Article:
Sleepwalking is a sleep disorder also called somnambulism. It involves rising from your bed and walking around, even though you are still asleep. When a person is sleep walking they can perform routine daytime tasks, but in a crude manner or done in the wrong place. To an onlooker, a sleep walker may look awake, but on closer inspection, their actions can suggest otherwise.

Night Terrors should not be confused with nightmares. It involves a sudden episode of intense terror during sleep. The episodes usually occur within the first third of the night. Partial or total amnesia occurs for the events during the episode. This is also known as parasomnia disorder.NightmaresA person having a nightmare is abruptly awakened from Rapid Eye Movement (REM) sleep and is able to describe detailed dream content. Generally the person will have difficulty returning to sleep. Nightmares can be caused by many factors including illness, anxiety, stress or negative reactions to a medication.Restless Legs SyndomeRLS is a disorder that causes a strong urge to move your legs. It often occurs with uncomfortable sensations and moving your legs relieves the urge and unpleasant feelings.

People who have RLS describe these sensations as creeping, crawling, pulling, itching, tingling, burning, aching, or electric shocks. Sometimes, these feelings also occur in the arms.The sensations are usually worse at rest, especially when lying in bed. It can make it hard to fall asleep and stay asleep. It may make you feel tired and sleepy during the day. As a result it can be hard to learn, work, and do other daily activities.

As we age this condition becomes more common, difficulties in movement can affect your ability to move the legs and increase the discomfort for the sufferers.

NarcelepsyNarcolepsy is a chronic sleep disorder. Its most common manifestation is extreme daytime sleepiness and sleep attacks. It affects the central nervous system and it is characterised by the brain’s inability to control sleep-wake cycles. At various times throughout the day, people with narcolepsy experience irresistible and sudden episodes of sleep, which can last from a few seconds to several minutes.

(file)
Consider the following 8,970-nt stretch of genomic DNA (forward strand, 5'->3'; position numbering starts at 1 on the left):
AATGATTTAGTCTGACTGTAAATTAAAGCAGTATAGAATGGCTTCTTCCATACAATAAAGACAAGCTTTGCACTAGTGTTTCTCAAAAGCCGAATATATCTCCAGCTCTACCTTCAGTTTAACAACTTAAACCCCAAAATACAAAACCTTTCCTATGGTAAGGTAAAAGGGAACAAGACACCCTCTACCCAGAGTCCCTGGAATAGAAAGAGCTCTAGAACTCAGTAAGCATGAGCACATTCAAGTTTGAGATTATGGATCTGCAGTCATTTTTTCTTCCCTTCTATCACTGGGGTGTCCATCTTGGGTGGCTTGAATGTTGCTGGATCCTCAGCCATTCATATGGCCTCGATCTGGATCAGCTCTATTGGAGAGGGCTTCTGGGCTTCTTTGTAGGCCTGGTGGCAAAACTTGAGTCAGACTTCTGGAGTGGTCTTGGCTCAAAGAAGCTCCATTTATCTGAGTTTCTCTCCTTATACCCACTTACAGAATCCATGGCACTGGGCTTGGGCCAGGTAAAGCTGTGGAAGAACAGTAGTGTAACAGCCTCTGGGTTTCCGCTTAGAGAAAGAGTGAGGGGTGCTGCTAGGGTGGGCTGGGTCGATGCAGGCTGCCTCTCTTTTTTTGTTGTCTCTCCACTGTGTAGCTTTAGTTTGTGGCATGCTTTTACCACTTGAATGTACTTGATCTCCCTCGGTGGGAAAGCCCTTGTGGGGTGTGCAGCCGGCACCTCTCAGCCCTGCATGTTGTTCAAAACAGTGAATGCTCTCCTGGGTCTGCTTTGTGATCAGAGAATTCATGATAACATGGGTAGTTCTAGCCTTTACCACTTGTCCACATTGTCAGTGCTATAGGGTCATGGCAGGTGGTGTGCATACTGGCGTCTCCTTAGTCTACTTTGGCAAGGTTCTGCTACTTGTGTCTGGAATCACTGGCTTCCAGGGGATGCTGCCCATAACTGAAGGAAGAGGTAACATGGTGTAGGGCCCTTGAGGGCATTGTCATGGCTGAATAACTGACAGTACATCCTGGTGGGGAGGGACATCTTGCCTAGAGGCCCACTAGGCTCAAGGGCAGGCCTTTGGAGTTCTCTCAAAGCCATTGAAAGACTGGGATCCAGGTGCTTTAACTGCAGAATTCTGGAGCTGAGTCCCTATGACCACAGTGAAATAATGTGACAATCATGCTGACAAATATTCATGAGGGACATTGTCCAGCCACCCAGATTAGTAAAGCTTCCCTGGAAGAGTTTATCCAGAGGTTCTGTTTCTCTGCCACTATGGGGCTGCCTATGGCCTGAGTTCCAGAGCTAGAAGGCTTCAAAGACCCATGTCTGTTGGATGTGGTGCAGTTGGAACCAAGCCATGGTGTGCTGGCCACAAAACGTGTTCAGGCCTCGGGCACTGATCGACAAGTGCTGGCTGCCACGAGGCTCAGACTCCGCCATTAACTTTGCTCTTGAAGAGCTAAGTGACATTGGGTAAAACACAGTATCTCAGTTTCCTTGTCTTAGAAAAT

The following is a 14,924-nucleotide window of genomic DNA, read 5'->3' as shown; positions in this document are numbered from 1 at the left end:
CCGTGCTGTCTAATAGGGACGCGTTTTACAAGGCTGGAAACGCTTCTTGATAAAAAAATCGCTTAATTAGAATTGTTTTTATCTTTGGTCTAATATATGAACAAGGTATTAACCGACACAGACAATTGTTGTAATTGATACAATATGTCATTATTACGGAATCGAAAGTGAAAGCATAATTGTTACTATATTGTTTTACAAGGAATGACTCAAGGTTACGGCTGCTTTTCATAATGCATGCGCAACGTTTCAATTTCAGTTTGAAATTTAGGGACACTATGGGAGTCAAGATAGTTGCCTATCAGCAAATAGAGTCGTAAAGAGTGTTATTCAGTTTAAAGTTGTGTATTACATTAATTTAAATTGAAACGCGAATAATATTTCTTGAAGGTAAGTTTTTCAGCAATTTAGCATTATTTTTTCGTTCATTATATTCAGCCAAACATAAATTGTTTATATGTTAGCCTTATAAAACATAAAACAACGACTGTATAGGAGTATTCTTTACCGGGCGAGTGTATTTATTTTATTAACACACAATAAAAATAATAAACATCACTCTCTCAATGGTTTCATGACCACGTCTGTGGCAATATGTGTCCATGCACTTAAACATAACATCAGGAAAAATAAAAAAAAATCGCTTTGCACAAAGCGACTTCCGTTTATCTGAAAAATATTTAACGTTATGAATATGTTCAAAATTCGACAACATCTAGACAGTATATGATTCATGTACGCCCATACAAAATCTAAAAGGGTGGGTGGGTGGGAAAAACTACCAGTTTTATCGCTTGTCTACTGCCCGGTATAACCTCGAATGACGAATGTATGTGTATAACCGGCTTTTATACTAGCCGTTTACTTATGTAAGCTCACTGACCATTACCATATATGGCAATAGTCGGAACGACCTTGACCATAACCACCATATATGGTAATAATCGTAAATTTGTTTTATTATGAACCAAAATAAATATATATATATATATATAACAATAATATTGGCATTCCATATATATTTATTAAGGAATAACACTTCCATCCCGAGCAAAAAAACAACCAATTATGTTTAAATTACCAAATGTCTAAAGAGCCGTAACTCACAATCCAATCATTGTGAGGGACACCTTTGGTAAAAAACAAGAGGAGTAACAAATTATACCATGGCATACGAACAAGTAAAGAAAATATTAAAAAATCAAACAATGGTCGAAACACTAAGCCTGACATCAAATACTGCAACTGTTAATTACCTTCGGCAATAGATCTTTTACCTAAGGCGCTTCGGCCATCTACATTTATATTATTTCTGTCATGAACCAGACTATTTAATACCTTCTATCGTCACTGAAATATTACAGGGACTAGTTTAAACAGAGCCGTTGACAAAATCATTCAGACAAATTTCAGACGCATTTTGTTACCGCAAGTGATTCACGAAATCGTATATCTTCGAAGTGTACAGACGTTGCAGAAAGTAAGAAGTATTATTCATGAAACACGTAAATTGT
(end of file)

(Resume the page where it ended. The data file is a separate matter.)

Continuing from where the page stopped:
Although the name may suggest that people with narcolepsy spend a larger portion of their time sleeping during a 24 hour period than normal sleepers, this is in fact untrue. Most people who suffer from this condition experience poor quality sleep that involves frequent awakenings during sleep and can also suffer from other sleep disorders.

Researchers have not been able to clinically state causes of the disorder but believe it is the end result of a number of genetic abnormalities that affect specific biological factors in the brain, coupled with an environmental trigger such as a virus.A suffer from this disorder may experience poor attention span, headaches, obesity, depression and become accident prone due to the lack of sleep.Once narcolepsy is diagnosed by medical professional, stimulants, antidepressants, or other drugs can help control the symptoms and prevent the embarrassing and dangerous effects of falling asleep at inappropriate times. Naps at certain times of the day also may reduce the excessive daytime sleepiness.

Advanced sleep phase syndromeOlder people tend to become sleepier in the early evening and wake earlier in the morning compared to younger adults. This pattern is called advanced sleep phase syndrome. The sleep rhythm is shifted forward so that 7 or 8 hours of sleep are still obtained but the individuals will wake up extremely early because they have gone to sleep quite early. It occurs more often in the elderly and can be hereditary.

In Short: Your body needs sleep – without it you run the risk of putting yourself at serious risk of illness, especially as deprivation continues for long periods

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Posts from the Harvey Norman blog team.